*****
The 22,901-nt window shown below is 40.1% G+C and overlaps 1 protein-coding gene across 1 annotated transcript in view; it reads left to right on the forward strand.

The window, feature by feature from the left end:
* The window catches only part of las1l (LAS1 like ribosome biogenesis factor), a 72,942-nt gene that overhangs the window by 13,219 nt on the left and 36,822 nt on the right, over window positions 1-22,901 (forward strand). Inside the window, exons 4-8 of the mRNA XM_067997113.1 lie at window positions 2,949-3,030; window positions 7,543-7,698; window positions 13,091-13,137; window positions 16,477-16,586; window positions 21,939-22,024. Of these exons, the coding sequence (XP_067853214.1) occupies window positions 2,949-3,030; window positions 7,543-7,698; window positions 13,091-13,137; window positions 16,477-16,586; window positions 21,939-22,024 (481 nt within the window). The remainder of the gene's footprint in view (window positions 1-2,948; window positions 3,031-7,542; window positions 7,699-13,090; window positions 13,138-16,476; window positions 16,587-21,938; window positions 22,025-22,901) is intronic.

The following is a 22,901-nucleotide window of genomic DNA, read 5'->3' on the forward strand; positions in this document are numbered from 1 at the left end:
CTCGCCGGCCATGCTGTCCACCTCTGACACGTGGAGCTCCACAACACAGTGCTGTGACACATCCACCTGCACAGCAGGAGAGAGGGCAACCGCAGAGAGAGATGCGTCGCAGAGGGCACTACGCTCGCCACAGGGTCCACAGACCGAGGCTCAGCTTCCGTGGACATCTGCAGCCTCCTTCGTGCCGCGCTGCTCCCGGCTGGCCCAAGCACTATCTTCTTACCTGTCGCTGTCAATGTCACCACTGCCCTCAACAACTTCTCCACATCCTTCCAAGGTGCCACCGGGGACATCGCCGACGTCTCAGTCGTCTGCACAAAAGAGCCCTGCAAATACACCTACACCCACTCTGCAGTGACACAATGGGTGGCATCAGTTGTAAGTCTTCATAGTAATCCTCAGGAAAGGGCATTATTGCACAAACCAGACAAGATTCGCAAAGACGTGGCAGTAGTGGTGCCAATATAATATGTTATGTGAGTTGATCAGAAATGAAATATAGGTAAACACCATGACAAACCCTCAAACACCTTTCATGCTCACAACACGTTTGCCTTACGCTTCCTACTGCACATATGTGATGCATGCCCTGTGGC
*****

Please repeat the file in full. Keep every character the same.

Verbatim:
The 22,901-nt window shown below is 40.1% G+C and overlaps 1 protein-coding gene across 1 annotated transcript in view; it reads left to right on the forward strand.

The window, feature by feature from the left end:
* The window catches only part of las1l (LAS1 like ribosome biogenesis factor), a 72,942-nt gene that overhangs the window by 13,219 nt on the left and 36,822 nt on the right, over window positions 1-22,901 (forward strand). Inside the window, exons 4-8 of the mRNA XM_067997113.1 lie at window positions 2,949-3,030; window positions 7,543-7,698; window positions 13,091-13,137; window positions 16,477-16,586; window positions 21,939-22,024. Of these exons, the coding sequence (XP_067853214.1) occupies window positions 2,949-3,030; window positions 7,543-7,698; window positions 13,091-13,137; window positions 16,477-16,586; window positions 21,939-22,024 (481 nt within the window). The remainder of the gene's footprint in view (window positions 1-2,948; window positions 3,031-7,542; window positions 7,699-13,090; window positions 13,138-16,476; window positions 16,587-21,938; window positions 22,025-22,901) is intronic.

The following is a 22,901-nucleotide window of genomic DNA, read 5'->3' on the forward strand; positions in this document are numbered from 1 at the left end:
CTCGCCGGCCATGCTGTCCACCTCTGACACGTGGAGCTCCACAACACAGTGCTGTGACACATCCACCTGCACAGCAGGAGAGAGGGCAACCGCAGAGAGAGATGCGTCGCAGAGGGCACTACGCTCGCCACAGGGTCCACAGACCGAGGCTCAGCTTCCGTGGACATCTGCAGCCTCCTTCGTGCCGCGCTGCTCCCGGCTGGCCCAAGCACTATCTTCTTACCTGTCGCTGTCAATGTCACCACTGCCCTCAACAACTTCTCCACATCCTTCCAAGGTGCCACCGGGGACATCGCCGACGTCTCAGTCGTCTGCACAAAAGAGCCCTGCAAATACACCTACACCCACTCTGCAGTGACACAATGGGTGGCATCAGTTGTAAGTCTTCATAGTAATCCTCAGGAAAGGGCATTATTGCACAAACCAGACAAGATTCGCAAAGACGTGGCAGTAGTGGTGCCAATATAATATGTTATGTGAGTTGATCAGAAATGAAATATAGGTAAACACCATGACAAACCCTCAAACACCTTTCATGCTCACAACACGTTTGCCTTACGCTTCCTACTGCACATATGTGATGCATGCCCTGTGGC